Bladder dysfunction in children with refractory monosymptomatic primary nocturnal enuresis.J Urol. 1999 Sep; 162(3 Pt 2):1049-54; discussion 1054-5.JU
We studied bladder dysfunction in children with significant primary nocturnal enuresis refractory to treatment.
MATERIALS AND METHODS
We evaluated 33 Chinese boys and 8 girls with a mean age of 10.4 years, who had significant monosymptomatic primary nocturnal enuresis (3 or more wet nights weekly) after desmopressin treatment with or without an enuretic alarm failed. Daytime cystometry, continuous nighttime cystometry and electroencephalography monitoring during sleep, and detailed recording of daytime and nighttime urinary output were performed.
We recognized 5 patterns of bladder dysfunction and its association with sleep-arousal status. Pattern 1 was normal daytime urodynamics with significant bladder instability at night with normal volume voiding precipitated by unstable detrusor contractions in 14 boys (34%). Pattern 2 was normal daytime urodynamics with frequent small volume voiding at night, probably representing latent bladder instability, in 4 boys (10%). Pattern 3 involved abnormal daytime urodynamics with small bladder capacity, a discoordinated daytime voiding pattern and marked nighttime bladder instability associated with poor sleep in 6 boys (15%). Pattern 4 was abnormal daytime urodynamics with an obstructive pattern, and marked daytime and nighttime detrusor hypercontractility (mean maximum detrusor pressure 178 cm. water) in 8 boys (20%). Pattern 5 was abnormal daytime urodynamics with a dysfunctional daytime voiding pattern and frequent small volume nighttime voiding in 8 girls and 1 boy (22%). In all patients functional bladder capacity was smaller than expected for age and the majority had no nocturnal polyuria. Despite underlying bladder dysfunction a 4-week course of 400 microg. desmopressin orally at bedtime still produced a significant response with a greater than 50% decrease in the number of wet nights during treatment in 47% of the patients, although enuretic symptoms immediately relapsed on cessation of therapy in all. Notably cystourethroscopy in 7 of the 8 boys with pattern 4 dysfunction revealed bladder trabeculations and abnormal urethral lesions, including congenital obstructive posterior urethral membranes in 4, Moormann's ring in 2 and irregular scarring at the bulbous urethra in 1.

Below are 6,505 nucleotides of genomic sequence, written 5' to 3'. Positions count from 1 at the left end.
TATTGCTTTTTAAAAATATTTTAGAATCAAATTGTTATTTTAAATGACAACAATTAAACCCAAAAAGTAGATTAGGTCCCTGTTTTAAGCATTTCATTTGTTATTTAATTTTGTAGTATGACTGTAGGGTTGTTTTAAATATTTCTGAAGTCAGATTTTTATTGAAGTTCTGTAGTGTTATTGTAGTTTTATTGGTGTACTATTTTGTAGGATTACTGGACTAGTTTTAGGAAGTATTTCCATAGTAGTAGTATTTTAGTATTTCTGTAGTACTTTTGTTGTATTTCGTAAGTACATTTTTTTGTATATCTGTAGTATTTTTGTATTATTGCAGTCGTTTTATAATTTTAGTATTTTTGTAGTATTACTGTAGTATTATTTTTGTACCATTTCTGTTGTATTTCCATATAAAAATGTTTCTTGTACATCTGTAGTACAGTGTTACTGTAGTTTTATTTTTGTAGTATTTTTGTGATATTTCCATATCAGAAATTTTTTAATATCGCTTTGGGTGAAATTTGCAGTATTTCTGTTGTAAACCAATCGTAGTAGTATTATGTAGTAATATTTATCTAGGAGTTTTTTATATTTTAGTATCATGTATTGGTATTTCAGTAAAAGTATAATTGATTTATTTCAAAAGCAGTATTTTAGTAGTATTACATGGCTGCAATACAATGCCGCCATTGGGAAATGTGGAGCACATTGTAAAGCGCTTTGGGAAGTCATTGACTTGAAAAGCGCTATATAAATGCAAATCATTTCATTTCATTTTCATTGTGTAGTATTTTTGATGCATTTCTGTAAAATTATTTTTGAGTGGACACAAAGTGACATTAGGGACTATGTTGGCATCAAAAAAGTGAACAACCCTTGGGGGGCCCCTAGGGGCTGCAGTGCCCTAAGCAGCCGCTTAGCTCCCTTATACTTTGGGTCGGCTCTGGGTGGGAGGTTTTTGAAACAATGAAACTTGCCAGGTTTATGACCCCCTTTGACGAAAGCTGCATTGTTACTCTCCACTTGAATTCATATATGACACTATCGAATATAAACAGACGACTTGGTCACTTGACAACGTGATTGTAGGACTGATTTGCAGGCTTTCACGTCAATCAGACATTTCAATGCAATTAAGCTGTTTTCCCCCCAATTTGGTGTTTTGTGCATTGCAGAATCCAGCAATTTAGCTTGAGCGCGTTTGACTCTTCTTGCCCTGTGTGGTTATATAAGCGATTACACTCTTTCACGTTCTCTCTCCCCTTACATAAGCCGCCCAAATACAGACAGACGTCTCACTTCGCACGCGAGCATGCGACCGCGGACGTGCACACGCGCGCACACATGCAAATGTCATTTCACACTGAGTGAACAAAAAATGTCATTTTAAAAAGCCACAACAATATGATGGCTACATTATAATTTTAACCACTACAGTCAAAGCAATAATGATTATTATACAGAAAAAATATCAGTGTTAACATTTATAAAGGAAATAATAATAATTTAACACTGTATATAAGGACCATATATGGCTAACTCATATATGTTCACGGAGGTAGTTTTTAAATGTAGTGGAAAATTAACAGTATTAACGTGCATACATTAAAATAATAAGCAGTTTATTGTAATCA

Abnormal bladder function, including small functional capacity, instability during sleep and marked detrusor hypercontractility, was common in our enuretic children in whom treatment failed. More importantly, nocturnal enuresis may be the only presenting symptom and there may be a response to desmopressin with a decreased number of wet nights even in cases of significant underlying bladder dysfunction. These findings may have important implications for our management strategy for monosymptomatic primary nocturnal enuresis.